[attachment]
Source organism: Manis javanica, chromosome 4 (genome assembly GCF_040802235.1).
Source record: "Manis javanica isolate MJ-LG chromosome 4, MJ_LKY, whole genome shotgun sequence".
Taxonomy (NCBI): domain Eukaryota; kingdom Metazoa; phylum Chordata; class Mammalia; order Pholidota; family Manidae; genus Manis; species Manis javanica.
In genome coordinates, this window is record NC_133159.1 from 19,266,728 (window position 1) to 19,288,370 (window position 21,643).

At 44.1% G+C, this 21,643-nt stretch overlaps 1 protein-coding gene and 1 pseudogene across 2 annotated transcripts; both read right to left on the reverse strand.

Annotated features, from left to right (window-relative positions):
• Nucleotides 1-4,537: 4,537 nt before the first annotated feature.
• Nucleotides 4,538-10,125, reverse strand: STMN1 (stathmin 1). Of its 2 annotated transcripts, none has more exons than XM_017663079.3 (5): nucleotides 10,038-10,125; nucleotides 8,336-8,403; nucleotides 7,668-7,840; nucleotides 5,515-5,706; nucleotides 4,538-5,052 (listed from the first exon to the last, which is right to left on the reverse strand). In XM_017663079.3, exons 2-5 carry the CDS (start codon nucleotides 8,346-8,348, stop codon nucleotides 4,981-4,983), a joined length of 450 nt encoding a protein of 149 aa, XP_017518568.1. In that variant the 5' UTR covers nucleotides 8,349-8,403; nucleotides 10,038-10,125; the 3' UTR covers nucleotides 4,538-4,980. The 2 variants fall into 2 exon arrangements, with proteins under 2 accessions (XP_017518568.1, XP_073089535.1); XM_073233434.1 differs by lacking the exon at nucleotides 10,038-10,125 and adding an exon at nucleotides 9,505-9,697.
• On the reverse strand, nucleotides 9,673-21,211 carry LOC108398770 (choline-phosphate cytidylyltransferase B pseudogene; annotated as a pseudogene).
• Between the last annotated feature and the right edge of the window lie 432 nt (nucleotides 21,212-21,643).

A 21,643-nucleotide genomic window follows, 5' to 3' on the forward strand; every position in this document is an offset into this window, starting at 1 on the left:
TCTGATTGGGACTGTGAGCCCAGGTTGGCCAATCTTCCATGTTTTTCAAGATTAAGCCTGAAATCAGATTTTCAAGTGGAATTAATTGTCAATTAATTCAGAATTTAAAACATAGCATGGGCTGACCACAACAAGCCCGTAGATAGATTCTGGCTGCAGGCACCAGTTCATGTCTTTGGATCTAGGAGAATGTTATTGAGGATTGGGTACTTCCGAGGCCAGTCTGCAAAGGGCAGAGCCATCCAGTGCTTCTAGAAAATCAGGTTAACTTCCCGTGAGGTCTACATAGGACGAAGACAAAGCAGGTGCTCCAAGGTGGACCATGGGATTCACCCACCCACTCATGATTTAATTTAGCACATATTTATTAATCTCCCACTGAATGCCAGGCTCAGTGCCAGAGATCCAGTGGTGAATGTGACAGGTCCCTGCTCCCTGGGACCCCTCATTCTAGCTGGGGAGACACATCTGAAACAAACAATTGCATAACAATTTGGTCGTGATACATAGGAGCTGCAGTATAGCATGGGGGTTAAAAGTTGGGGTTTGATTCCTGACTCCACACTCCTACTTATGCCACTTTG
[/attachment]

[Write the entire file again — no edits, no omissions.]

Source organism: Manis javanica, chromosome 4 (genome assembly GCF_040802235.1).
Source record: "Manis javanica isolate MJ-LG chromosome 4, MJ_LKY, whole genome shotgun sequence".
Taxonomy (NCBI): domain Eukaryota; kingdom Metazoa; phylum Chordata; class Mammalia; order Pholidota; family Manidae; genus Manis; species Manis javanica.
In genome coordinates, this window is record NC_133159.1 from 19,266,728 (window position 1) to 19,288,370 (window position 21,643).

At 44.1% G+C, this 21,643-nt stretch overlaps 1 protein-coding gene and 1 pseudogene across 2 annotated transcripts; both read right to left on the reverse strand.

Annotated features, from left to right (window-relative positions):
• Nucleotides 1-4,537: 4,537 nt before the first annotated feature.
• Nucleotides 4,538-10,125, reverse strand: STMN1 (stathmin 1). Of its 2 annotated transcripts, none has more exons than XM_017663079.3 (5): nucleotides 10,038-10,125; nucleotides 8,336-8,403; nucleotides 7,668-7,840; nucleotides 5,515-5,706; nucleotides 4,538-5,052 (listed from the first exon to the last, which is right to left on the reverse strand). In XM_017663079.3, exons 2-5 carry the CDS (start codon nucleotides 8,346-8,348, stop codon nucleotides 4,981-4,983), a joined length of 450 nt encoding a protein of 149 aa, XP_017518568.1. In that variant the 5' UTR covers nucleotides 8,349-8,403; nucleotides 10,038-10,125; the 3' UTR covers nucleotides 4,538-4,980. The 2 variants fall into 2 exon arrangements, with proteins under 2 accessions (XP_017518568.1, XP_073089535.1); XM_073233434.1 differs by lacking the exon at nucleotides 10,038-10,125 and adding an exon at nucleotides 9,505-9,697.
• On the reverse strand, nucleotides 9,673-21,211 carry LOC108398770 (choline-phosphate cytidylyltransferase B pseudogene; annotated as a pseudogene).
• Between the last annotated feature and the right edge of the window lie 432 nt (nucleotides 21,212-21,643).

A 21,643-nucleotide genomic window follows, 5' to 3' on the forward strand; every position in this document is an offset into this window, starting at 1 on the left:
TCTGATTGGGACTGTGAGCCCAGGTTGGCCAATCTTCCATGTTTTTCAAGATTAAGCCTGAAATCAGATTTTCAAGTGGAATTAATTGTCAATTAATTCAGAATTTAAAACATAGCATGGGCTGACCACAACAAGCCCGTAGATAGATTCTGGCTGCAGGCACCAGTTCATGTCTTTGGATCTAGGAGAATGTTATTGAGGATTGGGTACTTCCGAGGCCAGTCTGCAAAGGGCAGAGCCATCCAGTGCTTCTAGAAAATCAGGTTAACTTCCCGTGAGGTCTACATAGGACGAAGACAAAGCAGGTGCTCCAAGGTGGACCATGGGATTCACCCACCCACTCATGATTTAATTTAGCACATATTTATTAATCTCCCACTGAATGCCAGGCTCAGTGCCAGAGATCCAGTGGTGAATGTGACAGGTCCCTGCTCCCTGGGACCCCTCATTCTAGCTGGGGAGACACATCTGAAACAAACAATTGCATAACAATTTGGTCGTGATACATAGGAGCTGCAGTATAGCATGGGGGTTAAAAGTTGGGGTTTGATTCCTGACTCCACACTCCTACTTATGCCACTTTG